Defendant next asserts that County Court erred in denying his motion to suppress his statements to the investigator on the ground that defendant's waiver of his Miranda rights was not intelligent, voluntary and knowing. The investigator testified at the suppression hearing that he and another officer approached defendant while he was playing golf; the investigator was wearing plain clothes, and the other officer was in uniform. They asked defendant if he would accompany them to the station, and he agreed to do so. The investigator asked if defendant would prefer to ride in the officers' marked police car, and defendant accepted a ride to the station. He was not placed in handcuffs during the one- or two-minute trip. The ensuing interview, which was not recorded, took place in the investigator's office. According to the investigator, defendant sat in the seat nearest to the closed door and accepted a bottle of water before the investigator read him his Miranda rights. He then acknowledged that he understood these rights and agreed to speak with the investigator. The investigator stated that defendant did not ask to leave, refuse to answer questions or ask for an attorney during the conversation, which lasted about 30 minutes. Defendant initially agreed to the investigator's request for a written statement and initialed his Miranda rights on a printed form after the investigator reread them to him. However, defendant then refused to sign the form and asked for the questioning to end, at which point the investigator placed him under arrest. Defendant told the investigator that he had consumed some alcohol that day and had taken some pain medication for a sore leg, but did not specify how much. The investigator testified that he was experienced in recognizing signs that a person was under the influence of various substances and that defendant did not seem to be intoxicated or impaired.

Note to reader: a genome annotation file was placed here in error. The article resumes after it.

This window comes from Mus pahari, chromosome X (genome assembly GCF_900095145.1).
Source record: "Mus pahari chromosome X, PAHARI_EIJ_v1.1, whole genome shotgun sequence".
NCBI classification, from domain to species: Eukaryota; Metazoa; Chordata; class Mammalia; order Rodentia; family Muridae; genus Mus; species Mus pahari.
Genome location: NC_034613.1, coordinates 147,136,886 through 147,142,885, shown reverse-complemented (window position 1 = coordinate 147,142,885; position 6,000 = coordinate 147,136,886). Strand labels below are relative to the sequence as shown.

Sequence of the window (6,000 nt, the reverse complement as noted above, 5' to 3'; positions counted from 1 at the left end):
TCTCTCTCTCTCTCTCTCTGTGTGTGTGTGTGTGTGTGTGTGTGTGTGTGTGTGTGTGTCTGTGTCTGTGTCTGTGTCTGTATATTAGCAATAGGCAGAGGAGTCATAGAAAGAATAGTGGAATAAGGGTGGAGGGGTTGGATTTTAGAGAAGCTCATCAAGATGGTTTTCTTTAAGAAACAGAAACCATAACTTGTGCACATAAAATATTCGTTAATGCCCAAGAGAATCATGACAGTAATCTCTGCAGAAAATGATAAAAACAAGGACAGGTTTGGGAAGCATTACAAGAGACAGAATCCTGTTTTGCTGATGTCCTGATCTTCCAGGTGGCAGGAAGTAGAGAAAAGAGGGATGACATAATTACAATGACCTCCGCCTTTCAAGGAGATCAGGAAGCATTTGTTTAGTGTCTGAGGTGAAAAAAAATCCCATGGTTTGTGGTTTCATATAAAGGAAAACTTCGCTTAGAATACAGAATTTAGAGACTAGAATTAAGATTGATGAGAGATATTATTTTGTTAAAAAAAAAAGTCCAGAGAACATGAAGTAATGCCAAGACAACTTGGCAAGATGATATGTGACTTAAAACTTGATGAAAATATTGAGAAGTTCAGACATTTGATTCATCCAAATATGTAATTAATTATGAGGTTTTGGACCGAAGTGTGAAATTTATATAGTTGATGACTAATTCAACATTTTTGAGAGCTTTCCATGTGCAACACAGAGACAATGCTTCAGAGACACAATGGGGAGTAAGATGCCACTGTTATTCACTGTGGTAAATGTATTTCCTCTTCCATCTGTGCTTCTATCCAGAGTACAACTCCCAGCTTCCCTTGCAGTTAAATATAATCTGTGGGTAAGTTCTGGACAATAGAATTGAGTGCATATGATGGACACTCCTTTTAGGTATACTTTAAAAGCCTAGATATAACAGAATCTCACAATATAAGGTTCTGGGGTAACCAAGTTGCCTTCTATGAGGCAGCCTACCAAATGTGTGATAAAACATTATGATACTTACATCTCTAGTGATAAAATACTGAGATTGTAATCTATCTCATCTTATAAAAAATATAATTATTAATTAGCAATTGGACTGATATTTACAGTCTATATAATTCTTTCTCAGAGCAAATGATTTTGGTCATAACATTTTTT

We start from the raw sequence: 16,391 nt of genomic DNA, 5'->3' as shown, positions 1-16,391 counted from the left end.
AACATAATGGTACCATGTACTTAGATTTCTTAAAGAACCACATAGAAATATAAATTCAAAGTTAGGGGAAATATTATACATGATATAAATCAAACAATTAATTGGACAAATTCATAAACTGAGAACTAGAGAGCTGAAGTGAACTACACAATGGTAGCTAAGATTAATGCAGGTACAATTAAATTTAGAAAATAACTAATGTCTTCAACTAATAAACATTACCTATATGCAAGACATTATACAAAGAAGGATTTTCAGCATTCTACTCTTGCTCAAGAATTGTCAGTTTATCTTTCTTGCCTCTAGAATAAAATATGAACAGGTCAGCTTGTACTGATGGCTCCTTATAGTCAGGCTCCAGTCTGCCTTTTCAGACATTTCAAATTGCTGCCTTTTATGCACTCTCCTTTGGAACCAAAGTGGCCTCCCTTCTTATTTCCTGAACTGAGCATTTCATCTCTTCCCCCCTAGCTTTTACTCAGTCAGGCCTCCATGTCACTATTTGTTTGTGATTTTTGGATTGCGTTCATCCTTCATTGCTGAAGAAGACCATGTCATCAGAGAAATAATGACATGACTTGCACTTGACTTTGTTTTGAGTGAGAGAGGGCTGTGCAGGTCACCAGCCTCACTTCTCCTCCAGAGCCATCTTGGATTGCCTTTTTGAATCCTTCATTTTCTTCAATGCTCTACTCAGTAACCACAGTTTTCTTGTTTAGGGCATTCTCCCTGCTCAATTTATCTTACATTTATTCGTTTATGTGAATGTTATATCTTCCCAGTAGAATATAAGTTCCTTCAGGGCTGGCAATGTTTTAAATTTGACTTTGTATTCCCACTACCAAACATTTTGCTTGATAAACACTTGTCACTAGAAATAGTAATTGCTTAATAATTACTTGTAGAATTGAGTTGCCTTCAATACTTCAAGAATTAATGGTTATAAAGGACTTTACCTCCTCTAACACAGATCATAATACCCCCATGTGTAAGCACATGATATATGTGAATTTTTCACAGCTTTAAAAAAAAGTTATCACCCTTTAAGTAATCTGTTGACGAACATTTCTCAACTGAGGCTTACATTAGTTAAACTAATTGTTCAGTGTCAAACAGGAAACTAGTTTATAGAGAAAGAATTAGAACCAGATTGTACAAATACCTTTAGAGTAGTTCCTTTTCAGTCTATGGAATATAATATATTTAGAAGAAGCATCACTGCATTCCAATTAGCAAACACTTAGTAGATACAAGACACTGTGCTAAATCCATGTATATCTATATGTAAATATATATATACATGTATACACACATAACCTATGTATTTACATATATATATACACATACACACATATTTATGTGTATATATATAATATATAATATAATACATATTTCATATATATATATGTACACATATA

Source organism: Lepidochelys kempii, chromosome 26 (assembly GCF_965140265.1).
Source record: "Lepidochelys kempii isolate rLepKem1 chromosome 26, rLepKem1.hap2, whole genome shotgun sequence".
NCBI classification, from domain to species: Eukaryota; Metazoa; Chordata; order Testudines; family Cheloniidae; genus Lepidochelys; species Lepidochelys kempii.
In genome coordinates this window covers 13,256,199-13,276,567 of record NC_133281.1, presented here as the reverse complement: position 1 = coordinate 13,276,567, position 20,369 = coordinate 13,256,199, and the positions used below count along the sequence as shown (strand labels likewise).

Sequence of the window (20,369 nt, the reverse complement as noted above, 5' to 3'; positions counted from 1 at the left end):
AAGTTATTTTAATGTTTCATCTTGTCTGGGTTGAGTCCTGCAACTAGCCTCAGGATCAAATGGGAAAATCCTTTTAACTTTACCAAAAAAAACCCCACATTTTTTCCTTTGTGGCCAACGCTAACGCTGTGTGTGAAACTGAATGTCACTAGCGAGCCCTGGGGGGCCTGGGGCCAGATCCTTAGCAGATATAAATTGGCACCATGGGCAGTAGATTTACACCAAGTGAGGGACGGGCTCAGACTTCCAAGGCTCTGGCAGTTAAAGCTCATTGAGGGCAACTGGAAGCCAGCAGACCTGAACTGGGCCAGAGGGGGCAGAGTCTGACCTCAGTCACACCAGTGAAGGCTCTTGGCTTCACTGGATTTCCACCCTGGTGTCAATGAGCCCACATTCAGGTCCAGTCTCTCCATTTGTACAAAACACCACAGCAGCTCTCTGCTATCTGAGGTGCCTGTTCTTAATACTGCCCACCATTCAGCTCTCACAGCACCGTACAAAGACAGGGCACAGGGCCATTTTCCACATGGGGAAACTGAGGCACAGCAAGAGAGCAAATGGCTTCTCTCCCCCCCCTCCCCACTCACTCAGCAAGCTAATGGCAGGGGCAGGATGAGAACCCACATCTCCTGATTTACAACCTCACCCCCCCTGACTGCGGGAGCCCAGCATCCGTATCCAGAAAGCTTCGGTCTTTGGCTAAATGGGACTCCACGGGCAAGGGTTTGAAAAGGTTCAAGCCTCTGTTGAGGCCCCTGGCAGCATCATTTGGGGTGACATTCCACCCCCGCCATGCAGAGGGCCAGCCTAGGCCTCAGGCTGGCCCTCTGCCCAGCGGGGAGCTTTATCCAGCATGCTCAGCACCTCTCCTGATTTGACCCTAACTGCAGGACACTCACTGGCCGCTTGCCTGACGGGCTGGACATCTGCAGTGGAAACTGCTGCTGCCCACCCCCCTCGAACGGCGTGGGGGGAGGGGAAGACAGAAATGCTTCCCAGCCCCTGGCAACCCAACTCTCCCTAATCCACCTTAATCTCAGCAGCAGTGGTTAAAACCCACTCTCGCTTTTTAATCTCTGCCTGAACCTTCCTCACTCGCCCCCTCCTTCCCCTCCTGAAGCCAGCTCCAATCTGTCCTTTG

After considering the totality of these circumstances, including "the location, length and atmosphere of the questioning, whether police significantly restricted defendant's freedom of action, the degree of defendant's cooperation, and whether the questioning was accusatory or investigatory" (People v Pagan, 97 A.D.3d 963, 966 [2012], lv denied 20 N.Y.3d 934');">20 N.Y.3d 934 [2012]), we agree with County Court that the People established that an innocent person would not have believed that he or she was in custody during the interview and, thus, defendant's statements were not made during a custodial interrogation (see People v Yukl, 25 N.Y.2d 585, 591-592 [1969], cert denied 400 U.S. 851');">400 U.S. 851 [1970]; People v Eriksen, 145 A.D.3d 1110, 1112 [2016], lvs denied 28 N.Y.3d 1183, 1186 [2017]; People v Henry, 114 A.D.3d 1025, 1027 [2014], lv dismissed 22 N.Y.3d 1199');">22 N.Y.3d 1199 [2014]). Accordingly, defendant's suppression motion was properly denied. [1]

         Defendant's contention that he was denied a fair trial by improper prosecutorial comments during summation is unpreserved, as his counsel failed to make timely objections (see People v Rivera, 124 A.D.3d 1070, 1074-1075 [2015], lvs denied26 N.Y.3d 971');">26 N.Y.3d 971 [2015]), and we decline to take corrective action in the interest of justice. Defendant's related claim of ineffective assistance of counsel arising from the failure to preserve this issue is without merit, as the challenged remarks constituted fair comment on the evidence, and any related objections would have been unlikely ...